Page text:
With regard to the aforementioned Wynton Kelly “plus” – the addition of Kelly (who happens to e a close musical and personal friend of virtually all involved here) allows us to hear, in addition to the remarkable Mr. Kelly himself, the full instrumentation of the Adderley Quintet plus Victor Feldman’s tasty vibes. When the horns drop out on portions of tunes, the remaining rhythm quartet is delightfully-forceful. (One friend of mine described it as “sorta like a hairy Modern Jazz Quartet” – with no offense intended, I’m sure.) As for the full group: Cannon excites you with every key on his axe; Nat plays better than ever before (as he seems to have been doing each time out for quite a while now); Wynton is zestfully melodic, as ever; Vic makes the transition from instrument to instrument beautifully; Louis Hayes’ fine taste shines though like the guiding light that it is; and Sam Jones walks on, twelve feel tall.

   Arriving Soon, the album-opener, is a new Eddie “Cleanhead” Vinson original. The blues-singer and altoist had been off the scene for a few years, but Cannon ran across him in Kansas City and extracted a few choice numbers from him, including this haunting theme. (I don’t know about the state of your pictorial imagination, but during Cannon’s dramatic opening statement I can see John Cassavetes staring from a West 67th Street rooftop.) New Delhi is a Vic Feldman tune with a beautiful melody line, excellent vibes, and prettily-muted work by Nat. Lisa, recorded before by Feldman on his own Riverside album, “Merry Ole soul” (RLP 366; Stereo 9366), is given slightly faster treatment this time, which seems to make Lisa a more exciting and sinister chick; and Cannon tells the tale beautifully. Thelonious Monk’s Well You Needn’t is taken at a brisk clip, lends itself to this rather rollicking treatment, and displays an impressive feeling of band unity. The Brothers Adderley are exceptionally moving on Star Eyes where, after an opening Latin vamp,Cannonball almost explodes into the melody, leading Nat into the soaring release. Winetone, a blues line by Kelly, draws its title from Chicago disk jockey Daddy-o Daylie’s special pronunciation of the composer’s name. The date’s only unfamiliar tune for the group –actually, Wynton worked it up in the studio – it comes off in a way that suggests that, when things are feeling right and going right, both total spontaneity and pre-set organization are likely to be equally effective.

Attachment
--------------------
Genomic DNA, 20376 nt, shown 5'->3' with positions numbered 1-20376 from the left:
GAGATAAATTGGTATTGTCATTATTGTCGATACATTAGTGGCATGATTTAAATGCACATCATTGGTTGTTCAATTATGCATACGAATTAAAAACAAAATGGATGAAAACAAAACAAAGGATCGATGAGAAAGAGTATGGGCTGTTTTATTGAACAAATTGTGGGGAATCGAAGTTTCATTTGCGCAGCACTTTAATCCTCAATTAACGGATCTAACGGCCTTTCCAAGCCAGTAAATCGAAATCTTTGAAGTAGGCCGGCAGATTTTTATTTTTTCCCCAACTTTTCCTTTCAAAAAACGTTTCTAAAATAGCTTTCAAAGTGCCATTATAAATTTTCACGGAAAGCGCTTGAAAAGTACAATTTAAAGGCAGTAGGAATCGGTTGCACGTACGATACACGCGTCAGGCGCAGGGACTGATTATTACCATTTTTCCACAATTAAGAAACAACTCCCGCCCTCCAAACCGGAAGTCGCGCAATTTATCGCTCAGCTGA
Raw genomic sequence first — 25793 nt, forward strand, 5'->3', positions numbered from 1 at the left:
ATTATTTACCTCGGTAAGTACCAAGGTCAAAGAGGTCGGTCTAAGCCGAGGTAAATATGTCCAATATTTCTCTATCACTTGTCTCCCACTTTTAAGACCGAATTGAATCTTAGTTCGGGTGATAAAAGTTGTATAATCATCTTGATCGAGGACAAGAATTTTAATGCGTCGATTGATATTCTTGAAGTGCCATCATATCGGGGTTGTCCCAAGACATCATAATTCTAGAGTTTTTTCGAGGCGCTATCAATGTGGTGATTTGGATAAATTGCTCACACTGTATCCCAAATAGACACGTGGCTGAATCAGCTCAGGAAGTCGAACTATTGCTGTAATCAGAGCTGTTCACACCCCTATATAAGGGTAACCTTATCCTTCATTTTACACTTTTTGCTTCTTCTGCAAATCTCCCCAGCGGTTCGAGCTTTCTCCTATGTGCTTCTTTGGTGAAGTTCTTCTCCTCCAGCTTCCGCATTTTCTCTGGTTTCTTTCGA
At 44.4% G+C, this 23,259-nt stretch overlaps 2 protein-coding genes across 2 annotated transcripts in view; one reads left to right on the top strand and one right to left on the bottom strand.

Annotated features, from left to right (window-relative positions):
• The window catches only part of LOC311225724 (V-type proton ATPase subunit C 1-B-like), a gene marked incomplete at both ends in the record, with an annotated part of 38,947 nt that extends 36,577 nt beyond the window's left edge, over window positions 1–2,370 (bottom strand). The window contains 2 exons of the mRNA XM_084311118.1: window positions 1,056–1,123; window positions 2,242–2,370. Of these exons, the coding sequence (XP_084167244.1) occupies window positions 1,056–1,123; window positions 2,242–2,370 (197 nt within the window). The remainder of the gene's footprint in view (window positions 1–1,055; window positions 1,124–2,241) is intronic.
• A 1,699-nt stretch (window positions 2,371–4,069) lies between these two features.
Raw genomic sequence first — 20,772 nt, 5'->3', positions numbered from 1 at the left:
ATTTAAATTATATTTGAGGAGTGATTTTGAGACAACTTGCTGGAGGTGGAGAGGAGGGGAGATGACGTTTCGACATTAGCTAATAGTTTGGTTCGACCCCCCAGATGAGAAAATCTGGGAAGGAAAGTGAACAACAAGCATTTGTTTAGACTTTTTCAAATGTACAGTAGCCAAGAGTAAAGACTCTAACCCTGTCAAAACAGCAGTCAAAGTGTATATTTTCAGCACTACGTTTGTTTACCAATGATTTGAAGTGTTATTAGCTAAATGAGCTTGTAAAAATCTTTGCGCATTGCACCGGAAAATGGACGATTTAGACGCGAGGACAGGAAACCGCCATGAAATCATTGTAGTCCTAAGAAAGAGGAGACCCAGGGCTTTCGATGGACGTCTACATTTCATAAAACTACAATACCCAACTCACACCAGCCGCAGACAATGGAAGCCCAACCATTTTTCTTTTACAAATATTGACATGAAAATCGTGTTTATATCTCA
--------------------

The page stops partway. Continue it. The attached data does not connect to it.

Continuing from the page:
There is little more to say. Whether you be a deep-dyed fan or not, I think you’ll rally like this album. The Adderley excitement is there, the Adderley “soul” is there, and then there’s that new something-else – that Cannonball Adderley Quintet Plus factor. You know what I mean?


   Other CANNONBALL ADDERLEY albums include –

African Waltz (RLP 377; Stereo 9377)

Cannonball Adderleyand the Pollwinners (RLP 355; Stereo 9355)

Cannonball Adderley Quintet at the Lighthouse (RLP 344; Stereo 9344)

Them Dirty Blues (RLP 322; Stereo 1170)

Cannonball Adderley Quintet in San Francisco (RLP 311; Stereo 1157)

Cannonball Takes Charge (RLP 303; Stereo 1148)

Things Are Getting Better; with Milt Jackson (RLP 286; Stereo 1128)


   (This recording is available in both Stereophonic (RLP 9388) and Monaural (RLP 388) form.)

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Produced by ORRIN KEEPNEW

Recording Engineer: RAY FOWLER

Recorded and mastered at Plaza Sound Studios

Album design: KEN DEARDOFF

Back-liner photograph: STEVE SCHAPIRO

Cover photograph: DON BRONSTEIN


RIVERSIDE RECORDS are produced by BILL GARUER PRODUCTIONS, Inc.

235 West 46th Street New York 36, New York